A semi-regular column that addresses your questions about single motherhood. Got a question about which you'd like my opinion? Ask in the comments or email me at email@example.com.
*****Today's question is brought to you by Kay of Kay's Little Corner who posed this idea when I originally mentioned I was thinking about doing this series.
"...Coping mechanisms at the time of the divorce. I understand that proceedings can get ugly and how does a single parent try to help kids go through all that?"
Boy Howdy Kay, you have no idea! I thought my ex and I would remain civil throughout it all. We said we would and even agreed to remain in counseling so we'd have a completely separate and neutral place to work through conflicts. Our intentions were good, alas by the time it was all said and done I'd had his visitation temporarily restricted when he confessed his mental health was at stake. ~ I suspect he was actually faking it, which is a whole 'nother mental health issue and post, but I wasn't willing to take the chance!
Anywho, coping is easier said than done, but when you have children you just do, because you need to keep things stable for them. That, I think is key. The first step in helping the children through it is keeping yourself as calm and stable as possible. You have to take care of yourself in order to take care of the children!
Here are some things I did:
Counseling: I went by myself for 2 years from the time my ex and I stopped until I moved Below the Mason Dixon Line. I truly believe my counselor helped me cope and make informed and not rash emotional decisions about how I was going to move forward.
At the time, I did not get counseling for my children because they were so young, but they did go for a year when they were 5 and 6. I STRONGLY recommend it for children as well. Give them a safe space where they can be honest and not worry about hurting the feelings of the two people they love most in the world.
Circle Your Wagons: Rely on your friends. You will find out quickly who you "real" friends are. Some will take sides and some will not be able to cope with your situation and will flee, but there will be more than a few on whom you can depend. Do it. Unload... you will be able to pay it forward in years to come.
Family Support: My family has also been instrumental in supporting me and my children. At the time of my divorce, my parents lived and hour away. More than once, they dropped everything and came to my house at 11 o'clock at night because my ex and I had words after he came to put the children to bed ~ They were really little so in the beginning when he did 'dinner visits' he stayed at the house with them and did bedtime and I went out...usually just to the neighbors or a friends house, but sometimes I'd use the time to run errands or grocery shop without two toddlers!~ and I was a wreck. They babysat for my children and then we even moved in with them for a year... all in the name of keeping things stable. The bond my children have with my parents because of this is so special.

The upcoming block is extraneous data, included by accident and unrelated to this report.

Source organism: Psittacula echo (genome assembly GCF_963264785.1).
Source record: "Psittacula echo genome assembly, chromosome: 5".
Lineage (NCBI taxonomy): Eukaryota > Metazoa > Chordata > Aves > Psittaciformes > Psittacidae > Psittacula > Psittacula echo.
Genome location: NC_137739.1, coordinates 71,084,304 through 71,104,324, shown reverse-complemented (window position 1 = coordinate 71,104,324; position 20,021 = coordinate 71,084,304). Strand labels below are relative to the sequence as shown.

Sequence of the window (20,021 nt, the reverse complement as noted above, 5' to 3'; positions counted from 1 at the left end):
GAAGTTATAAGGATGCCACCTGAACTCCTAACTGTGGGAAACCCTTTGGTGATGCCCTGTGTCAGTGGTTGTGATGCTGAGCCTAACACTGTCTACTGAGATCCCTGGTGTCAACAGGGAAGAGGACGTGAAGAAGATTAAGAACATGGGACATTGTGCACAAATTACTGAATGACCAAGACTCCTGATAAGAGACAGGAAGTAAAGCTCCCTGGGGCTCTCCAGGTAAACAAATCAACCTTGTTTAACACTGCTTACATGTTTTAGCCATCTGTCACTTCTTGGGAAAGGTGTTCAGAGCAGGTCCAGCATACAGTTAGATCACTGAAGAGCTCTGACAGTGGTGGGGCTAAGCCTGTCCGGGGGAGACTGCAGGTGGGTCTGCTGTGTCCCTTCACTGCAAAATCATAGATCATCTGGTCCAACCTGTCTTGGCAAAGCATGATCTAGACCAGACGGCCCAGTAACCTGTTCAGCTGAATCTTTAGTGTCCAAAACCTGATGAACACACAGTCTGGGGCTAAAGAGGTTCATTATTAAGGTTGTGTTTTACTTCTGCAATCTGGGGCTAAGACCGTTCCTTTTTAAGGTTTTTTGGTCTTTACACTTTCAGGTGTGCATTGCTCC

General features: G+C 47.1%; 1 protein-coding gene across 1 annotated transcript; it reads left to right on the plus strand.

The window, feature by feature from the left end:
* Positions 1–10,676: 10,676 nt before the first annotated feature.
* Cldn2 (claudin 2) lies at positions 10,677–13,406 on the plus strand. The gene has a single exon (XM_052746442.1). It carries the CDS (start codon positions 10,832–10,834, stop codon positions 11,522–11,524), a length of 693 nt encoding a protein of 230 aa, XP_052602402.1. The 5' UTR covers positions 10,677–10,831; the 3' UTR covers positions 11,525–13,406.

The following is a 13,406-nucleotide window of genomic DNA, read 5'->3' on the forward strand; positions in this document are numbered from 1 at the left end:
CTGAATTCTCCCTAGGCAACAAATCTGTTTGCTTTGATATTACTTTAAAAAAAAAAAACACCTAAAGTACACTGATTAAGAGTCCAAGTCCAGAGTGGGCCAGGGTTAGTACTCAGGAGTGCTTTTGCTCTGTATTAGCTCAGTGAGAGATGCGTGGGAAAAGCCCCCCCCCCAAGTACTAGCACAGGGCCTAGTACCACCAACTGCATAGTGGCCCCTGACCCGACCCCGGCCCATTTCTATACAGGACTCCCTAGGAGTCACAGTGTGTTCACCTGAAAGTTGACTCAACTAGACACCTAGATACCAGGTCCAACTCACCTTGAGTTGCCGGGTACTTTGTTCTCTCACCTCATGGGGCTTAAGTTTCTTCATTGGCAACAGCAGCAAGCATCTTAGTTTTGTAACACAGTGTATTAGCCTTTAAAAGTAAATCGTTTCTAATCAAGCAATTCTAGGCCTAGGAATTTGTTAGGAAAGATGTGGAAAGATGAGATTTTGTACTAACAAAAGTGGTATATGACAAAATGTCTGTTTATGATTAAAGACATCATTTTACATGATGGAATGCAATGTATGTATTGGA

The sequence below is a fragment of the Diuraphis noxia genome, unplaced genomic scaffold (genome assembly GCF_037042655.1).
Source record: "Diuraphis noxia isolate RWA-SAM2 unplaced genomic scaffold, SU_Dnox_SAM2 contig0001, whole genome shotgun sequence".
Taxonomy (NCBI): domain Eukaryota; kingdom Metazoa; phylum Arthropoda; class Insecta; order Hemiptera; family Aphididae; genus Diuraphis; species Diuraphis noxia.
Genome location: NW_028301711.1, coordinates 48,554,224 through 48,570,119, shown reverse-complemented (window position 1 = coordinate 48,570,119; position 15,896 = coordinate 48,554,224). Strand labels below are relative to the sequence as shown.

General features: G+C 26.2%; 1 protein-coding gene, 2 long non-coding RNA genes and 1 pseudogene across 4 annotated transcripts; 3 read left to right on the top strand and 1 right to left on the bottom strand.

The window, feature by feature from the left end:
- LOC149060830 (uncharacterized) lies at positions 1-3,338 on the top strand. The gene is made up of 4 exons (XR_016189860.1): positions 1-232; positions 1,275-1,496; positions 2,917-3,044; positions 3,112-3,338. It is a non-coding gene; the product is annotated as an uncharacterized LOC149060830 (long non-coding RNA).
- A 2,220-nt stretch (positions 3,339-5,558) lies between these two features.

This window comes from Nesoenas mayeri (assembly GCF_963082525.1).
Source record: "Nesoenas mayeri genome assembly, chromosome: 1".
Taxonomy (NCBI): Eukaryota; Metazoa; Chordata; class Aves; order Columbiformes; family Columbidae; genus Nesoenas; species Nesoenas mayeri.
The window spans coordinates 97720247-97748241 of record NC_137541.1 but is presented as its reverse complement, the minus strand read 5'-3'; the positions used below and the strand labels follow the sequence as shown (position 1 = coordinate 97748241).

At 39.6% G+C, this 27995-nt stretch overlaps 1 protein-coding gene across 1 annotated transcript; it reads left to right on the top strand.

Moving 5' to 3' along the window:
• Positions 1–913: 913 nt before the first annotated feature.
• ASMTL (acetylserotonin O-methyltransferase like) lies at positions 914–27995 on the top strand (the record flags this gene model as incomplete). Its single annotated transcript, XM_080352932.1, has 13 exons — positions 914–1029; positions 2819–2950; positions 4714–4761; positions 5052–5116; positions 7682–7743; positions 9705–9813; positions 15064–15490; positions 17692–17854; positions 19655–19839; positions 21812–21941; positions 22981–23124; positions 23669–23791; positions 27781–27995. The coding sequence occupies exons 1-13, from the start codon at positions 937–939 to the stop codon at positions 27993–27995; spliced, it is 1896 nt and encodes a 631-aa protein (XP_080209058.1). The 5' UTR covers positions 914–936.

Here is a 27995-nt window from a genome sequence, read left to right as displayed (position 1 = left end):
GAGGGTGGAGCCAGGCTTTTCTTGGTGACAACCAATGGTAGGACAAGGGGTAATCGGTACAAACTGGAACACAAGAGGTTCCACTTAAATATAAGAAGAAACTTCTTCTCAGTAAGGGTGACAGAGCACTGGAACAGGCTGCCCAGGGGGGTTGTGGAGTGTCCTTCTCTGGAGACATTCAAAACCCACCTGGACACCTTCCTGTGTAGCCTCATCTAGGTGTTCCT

Focus on the Children: I was a young, SAHM, with two toddlers at the time of my divorce. My children were too little to understand what was happening. In fact, at 17 months, The Girl would forget her father in between visits if he went more than a few days without seeing them. I can truly say that during this time, I was probably the most patient mother I'd ever been. My son got a little clingy and whiny because he DID miss Daddy. I made it a point to focus on them. It's how I got through the day. We did crafts, played outside, went on play dates... anything to keep busy, keep my mind off things, and keep the focus on them. I figured that they were losing everything they knew... their dad, their home, their town and familiar surroundings, that darn sure weren't going to lose Mamma too! Thus far, that has paid off. My children are thriving.
Try Not to Fight our Bad Mouth in Front of the Children: Easier said than done. My children have overheard stuff by now, but at the time, all discussions were done when they were in bed or out of the house. ~ Actually, one time when my ex came here to pick the children up, we had a misunderstanding, which turned out to be totally my fault, and he had his wife go buckle the children in the car, came back into my house, shut the door and yelled at me. He was totally out of line, but at least the children had no clue what was going on! *grins*~ The children shouldn't have to pick sides, even when there is an obvious side to pick. The children's counselor told me that they will eventually figure it out on their own and it's the other parent's job to help them through it when they do, not point it out to them before they are ready.
I'm no expert and all situations are different, but this is what worked for me, so far so good. One of my children's teachers once told me that my children are so well adjusted, they don't seem like they come from a "broken home," which, okay, was maybe mildly insulting, but I understood what she meant and chose to see it as a compliment!